However kids feel when they enroll for a season of sports, there may come a time when they want to quit. If your child comes to you with this plea, try to find the reason behind it. It may have to do with something small and fixable, like a bad-fitting uniform, or it may be a bigger issue, like how comfortable your child feels with the coach or the kids on the team. It could also be that your child just doesn't enjoy the sport.
Is it OK to let kids quit? If your child is on a team that depends on his or her participation, you may want to explain the importance of sticking it out for the season. If that's not the case, then think about what you want your child to get out of the experience, and how quitting would affect that.
When kids are overscheduled or unhappy, quitting may be the right thing. But it's still important for all kids to be physically active every day, even if they're no longer playing an organized sport.
Before Signing Up
Kids should have a physical examination before beginning any sports or fitness program. Those with certain medical conditions, vision or hearing problems, or other disorders may have difficulty playing some sports. Rarely, a doctor may find an undiagnosed condition that can affect participation.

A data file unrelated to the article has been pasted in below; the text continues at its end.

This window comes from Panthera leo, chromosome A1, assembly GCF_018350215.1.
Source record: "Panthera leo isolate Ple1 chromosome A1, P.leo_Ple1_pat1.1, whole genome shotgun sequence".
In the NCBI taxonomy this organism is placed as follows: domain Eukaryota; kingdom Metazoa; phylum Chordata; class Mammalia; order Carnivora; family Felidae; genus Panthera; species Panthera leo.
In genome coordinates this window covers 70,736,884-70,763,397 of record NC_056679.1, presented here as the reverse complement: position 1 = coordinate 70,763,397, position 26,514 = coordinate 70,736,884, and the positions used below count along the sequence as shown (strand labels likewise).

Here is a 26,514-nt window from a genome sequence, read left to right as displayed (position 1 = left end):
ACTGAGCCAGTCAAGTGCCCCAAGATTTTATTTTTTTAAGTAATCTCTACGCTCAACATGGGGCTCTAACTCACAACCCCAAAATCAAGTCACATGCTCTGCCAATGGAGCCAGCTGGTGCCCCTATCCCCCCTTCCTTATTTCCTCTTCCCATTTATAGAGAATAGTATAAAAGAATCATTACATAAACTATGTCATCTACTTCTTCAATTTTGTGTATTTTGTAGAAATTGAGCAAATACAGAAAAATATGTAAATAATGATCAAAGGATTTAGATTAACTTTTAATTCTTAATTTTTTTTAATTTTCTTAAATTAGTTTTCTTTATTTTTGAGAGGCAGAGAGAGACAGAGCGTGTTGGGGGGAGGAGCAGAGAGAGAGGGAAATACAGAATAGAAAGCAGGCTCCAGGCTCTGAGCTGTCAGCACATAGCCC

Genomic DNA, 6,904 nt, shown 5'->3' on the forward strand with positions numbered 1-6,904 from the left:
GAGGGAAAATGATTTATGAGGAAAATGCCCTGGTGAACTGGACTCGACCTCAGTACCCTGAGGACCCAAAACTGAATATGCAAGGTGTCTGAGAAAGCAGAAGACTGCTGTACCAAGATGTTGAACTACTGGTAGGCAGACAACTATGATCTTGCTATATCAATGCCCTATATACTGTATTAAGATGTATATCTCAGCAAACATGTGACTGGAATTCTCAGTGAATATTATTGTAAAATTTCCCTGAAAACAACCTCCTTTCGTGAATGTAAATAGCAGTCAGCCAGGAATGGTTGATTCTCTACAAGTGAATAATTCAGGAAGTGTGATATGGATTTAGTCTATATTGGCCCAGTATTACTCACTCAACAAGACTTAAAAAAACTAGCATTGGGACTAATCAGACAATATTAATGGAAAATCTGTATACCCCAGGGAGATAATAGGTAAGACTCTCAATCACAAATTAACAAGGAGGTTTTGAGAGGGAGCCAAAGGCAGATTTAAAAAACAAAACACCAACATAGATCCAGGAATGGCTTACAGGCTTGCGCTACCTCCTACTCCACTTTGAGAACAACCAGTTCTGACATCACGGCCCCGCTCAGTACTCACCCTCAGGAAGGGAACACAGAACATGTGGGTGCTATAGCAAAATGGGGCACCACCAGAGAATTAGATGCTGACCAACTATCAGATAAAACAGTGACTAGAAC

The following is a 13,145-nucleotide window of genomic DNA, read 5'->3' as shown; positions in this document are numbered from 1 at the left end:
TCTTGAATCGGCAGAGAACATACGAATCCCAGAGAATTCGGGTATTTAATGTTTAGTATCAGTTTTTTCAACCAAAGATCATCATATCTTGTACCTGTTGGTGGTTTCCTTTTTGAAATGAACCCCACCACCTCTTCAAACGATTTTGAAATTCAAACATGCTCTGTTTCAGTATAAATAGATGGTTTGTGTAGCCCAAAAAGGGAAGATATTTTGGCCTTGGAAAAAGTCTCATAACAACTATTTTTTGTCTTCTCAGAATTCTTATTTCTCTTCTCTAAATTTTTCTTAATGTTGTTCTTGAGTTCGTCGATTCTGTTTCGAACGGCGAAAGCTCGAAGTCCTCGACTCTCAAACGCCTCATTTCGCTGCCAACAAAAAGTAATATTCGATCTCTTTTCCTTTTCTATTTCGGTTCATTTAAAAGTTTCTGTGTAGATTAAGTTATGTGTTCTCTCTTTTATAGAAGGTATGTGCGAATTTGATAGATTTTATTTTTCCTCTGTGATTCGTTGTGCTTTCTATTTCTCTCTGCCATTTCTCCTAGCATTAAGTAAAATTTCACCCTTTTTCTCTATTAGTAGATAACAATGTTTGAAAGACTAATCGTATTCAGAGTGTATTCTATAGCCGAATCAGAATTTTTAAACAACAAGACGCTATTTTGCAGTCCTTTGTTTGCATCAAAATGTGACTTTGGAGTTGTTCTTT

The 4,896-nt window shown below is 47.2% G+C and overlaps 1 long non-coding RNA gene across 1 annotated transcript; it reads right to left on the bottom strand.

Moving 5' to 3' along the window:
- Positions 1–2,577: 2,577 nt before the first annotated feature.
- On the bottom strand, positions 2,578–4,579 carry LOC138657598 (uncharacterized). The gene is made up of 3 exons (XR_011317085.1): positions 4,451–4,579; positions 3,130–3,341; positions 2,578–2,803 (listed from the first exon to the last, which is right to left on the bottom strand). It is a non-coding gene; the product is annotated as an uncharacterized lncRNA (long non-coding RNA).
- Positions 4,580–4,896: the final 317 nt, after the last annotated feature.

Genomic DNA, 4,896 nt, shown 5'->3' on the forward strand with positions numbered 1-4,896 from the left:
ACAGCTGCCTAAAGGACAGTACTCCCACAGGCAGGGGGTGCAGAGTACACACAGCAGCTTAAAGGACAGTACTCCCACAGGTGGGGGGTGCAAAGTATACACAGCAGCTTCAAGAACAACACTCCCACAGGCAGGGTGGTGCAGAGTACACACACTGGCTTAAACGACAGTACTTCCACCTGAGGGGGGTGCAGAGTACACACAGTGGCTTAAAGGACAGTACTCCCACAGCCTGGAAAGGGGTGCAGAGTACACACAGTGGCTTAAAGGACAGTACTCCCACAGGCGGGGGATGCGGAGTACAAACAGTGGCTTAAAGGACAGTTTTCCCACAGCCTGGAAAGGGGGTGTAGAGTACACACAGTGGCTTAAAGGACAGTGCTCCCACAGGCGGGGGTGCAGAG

Although you should share your interests with your kids, it's never a good idea to force them into an activity just because you once excelled in it. And once they choose a sport, be sure to head out to the field, gym, or pool to cheer them on.
These are general guidelines to keep in mind. Kids mature at their own pace and develop their unique skills at different times, so consider your child's emotional and physical maturity before you commit to a season of sports. There's no point in forcing sports on kids of if they're not having fun.
Reviewed by: Mary L. Gavin, MD
Date reviewed: March 2012